It’s a dirty job, but someone has got to do it—or in some cases, something. Wading in a large body of mud would put someone in a precarious situation. It would be hard to estimate how deep it is and what kind of objects or creatures lurk beneath, which is why the submersible slurry pump is a godsend. This equipment is very effective in moving huge amounts of mud, sludge, and any other thick substance. It’s also a great tool for dredging projects.
On the subject of mud, it is a mixture of soil and water. Soil itself is a mixture of materials; clay is one of them. What you are holding in your hand right now may have it as the main ingredient, as are other things you may have stowed somewhere. Find out the many uses of this dirt.
Pottery, you say? Is this how they make the pots that you use for plants? The answer is yes, but there is much more to it. There are three kinds of pottery: earthenware, stoneware, and porcelain. Each has its characteristics.
Earthenware has the aptest or most literal name among the three. Soil is earth after all. Earthenware is characterized by being rough to the touch and having a dull finish. Its kiln is heated at 900 to no more than 1,200 degrees Celsius. This is the lowest temperature of the three. It is heated enough to harden but not too much that it reaches vitrification, which is a term referring to making something into glass. This means that it is a less brittle object. Notice that when you break a plant pot and glassware, the latter will shatter into more pieces. Shattered pieces of the pot have edges that are coarse. Here you can feel and see how porous it is.
Stoneware is also an appropriate name. Stoneware is heated at 1,200 to 1,350 degrees Celsius. This makes it harder than earthenware, but still not enough to be vitreous. It is non-porous and can have a glazed finish, which makes it shiny. Shattering will have more compact pieces. Its edges are sharp and powdery to the touch.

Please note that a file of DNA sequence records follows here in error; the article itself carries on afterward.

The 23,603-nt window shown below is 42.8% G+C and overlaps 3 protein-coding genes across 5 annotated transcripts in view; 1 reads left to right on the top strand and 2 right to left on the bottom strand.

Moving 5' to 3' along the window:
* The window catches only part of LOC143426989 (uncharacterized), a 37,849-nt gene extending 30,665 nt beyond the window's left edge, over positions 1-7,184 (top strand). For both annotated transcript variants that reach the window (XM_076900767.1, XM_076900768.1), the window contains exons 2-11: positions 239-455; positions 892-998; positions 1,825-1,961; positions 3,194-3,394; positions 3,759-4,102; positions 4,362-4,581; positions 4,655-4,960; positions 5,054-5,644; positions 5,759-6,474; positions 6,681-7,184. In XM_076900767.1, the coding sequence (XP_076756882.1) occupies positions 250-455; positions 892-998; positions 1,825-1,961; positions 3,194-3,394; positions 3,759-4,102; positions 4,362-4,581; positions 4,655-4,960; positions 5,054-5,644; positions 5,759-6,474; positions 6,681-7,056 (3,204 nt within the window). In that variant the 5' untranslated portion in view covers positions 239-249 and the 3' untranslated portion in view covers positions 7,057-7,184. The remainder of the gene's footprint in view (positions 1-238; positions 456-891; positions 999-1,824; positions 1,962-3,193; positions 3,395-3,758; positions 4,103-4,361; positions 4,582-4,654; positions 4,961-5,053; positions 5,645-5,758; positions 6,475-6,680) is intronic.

Finally, porcelain’s kiln is operated at 1,300 to 1,450 degrees Celsius, making it the hottest. Examples are plates and teapots. They usually come in white and with ornate decorations. Baking at the highest temperatures enables porcelain to reach vitrification, making it the hardest among the three.
No, you can’t just go out and apply mud to your face. Here’s how they make it.
Heavy equipment goes to a location where they will mine clay. The deeper they dig, the purer the clay they harvest. White clay is the purest.
At this point, what they have are rocks and boulders. These are then loaded onto dump trucks and taken to the factory for processing. There, they are broken down and pulverized. Once turned into powder form, the packing can begin.
The bags of powdered clay are the foundation to which mudpacks are made of. These bags are sent to the cosmetic company, who will then add their own ingredients. Anything that will add vitamins and nutrients for the skin will be added to the mix. Finally, they will put the product in their own decorative packaging. These are now ready to ship to retailers.
Who knew that clay could become something beautiful? The next time you walk outside, you will have a better appreciation for it. Beauty is all around.